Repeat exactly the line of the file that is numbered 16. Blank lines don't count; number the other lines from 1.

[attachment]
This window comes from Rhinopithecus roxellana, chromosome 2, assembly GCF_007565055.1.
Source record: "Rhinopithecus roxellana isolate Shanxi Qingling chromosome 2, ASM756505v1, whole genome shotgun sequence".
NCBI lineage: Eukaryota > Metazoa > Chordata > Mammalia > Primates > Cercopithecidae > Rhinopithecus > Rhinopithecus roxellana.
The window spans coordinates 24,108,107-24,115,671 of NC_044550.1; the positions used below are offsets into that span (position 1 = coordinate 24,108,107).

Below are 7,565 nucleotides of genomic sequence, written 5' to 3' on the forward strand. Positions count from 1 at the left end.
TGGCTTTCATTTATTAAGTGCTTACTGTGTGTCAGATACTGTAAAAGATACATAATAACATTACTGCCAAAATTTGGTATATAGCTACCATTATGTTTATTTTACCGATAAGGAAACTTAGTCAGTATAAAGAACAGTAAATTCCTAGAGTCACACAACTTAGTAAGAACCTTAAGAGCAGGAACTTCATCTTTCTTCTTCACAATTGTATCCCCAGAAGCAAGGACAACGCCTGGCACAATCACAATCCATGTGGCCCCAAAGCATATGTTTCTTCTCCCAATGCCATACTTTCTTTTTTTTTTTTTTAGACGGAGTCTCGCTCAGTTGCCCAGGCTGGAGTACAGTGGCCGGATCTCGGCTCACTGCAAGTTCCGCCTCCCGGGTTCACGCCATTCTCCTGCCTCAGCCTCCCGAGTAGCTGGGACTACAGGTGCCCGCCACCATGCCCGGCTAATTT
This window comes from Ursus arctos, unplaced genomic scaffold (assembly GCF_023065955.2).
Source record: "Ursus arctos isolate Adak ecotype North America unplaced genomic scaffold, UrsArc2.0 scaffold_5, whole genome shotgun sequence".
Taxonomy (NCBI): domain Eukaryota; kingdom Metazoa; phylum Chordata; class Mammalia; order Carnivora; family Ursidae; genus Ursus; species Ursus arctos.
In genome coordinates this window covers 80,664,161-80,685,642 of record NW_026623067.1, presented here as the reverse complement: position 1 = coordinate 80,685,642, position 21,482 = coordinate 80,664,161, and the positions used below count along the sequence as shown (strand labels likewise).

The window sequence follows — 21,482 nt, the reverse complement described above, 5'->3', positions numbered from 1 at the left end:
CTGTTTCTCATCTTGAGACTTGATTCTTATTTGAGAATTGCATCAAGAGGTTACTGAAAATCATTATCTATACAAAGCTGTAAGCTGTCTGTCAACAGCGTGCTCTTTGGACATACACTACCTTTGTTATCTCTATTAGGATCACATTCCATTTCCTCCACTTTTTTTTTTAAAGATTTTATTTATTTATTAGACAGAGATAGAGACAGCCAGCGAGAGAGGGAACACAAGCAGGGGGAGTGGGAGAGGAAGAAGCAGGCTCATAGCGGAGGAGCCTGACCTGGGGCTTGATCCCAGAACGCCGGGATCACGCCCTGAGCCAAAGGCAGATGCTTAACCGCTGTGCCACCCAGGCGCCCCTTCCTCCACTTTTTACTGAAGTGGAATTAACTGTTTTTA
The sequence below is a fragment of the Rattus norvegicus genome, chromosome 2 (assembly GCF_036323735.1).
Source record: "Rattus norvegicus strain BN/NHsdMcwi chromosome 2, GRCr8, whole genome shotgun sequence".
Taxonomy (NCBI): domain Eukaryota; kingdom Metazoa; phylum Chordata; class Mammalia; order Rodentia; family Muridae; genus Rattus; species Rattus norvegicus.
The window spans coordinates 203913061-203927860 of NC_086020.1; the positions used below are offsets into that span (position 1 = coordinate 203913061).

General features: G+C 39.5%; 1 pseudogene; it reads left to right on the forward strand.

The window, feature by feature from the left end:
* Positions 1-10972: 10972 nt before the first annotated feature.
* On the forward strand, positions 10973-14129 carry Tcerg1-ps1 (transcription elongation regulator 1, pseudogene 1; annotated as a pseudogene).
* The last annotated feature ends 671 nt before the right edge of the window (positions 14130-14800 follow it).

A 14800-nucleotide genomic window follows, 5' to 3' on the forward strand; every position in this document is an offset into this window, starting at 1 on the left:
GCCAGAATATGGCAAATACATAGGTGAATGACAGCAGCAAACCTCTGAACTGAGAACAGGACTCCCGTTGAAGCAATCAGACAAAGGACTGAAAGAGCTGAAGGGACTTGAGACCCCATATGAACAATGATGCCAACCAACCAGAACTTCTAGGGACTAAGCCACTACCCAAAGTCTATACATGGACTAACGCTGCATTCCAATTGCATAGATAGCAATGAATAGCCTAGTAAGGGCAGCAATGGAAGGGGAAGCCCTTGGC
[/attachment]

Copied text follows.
The window spans coordinates 203913061-203927860 of NC_086020.1; the positions used below are offsets into that span (position 1 = coordinate 203913061).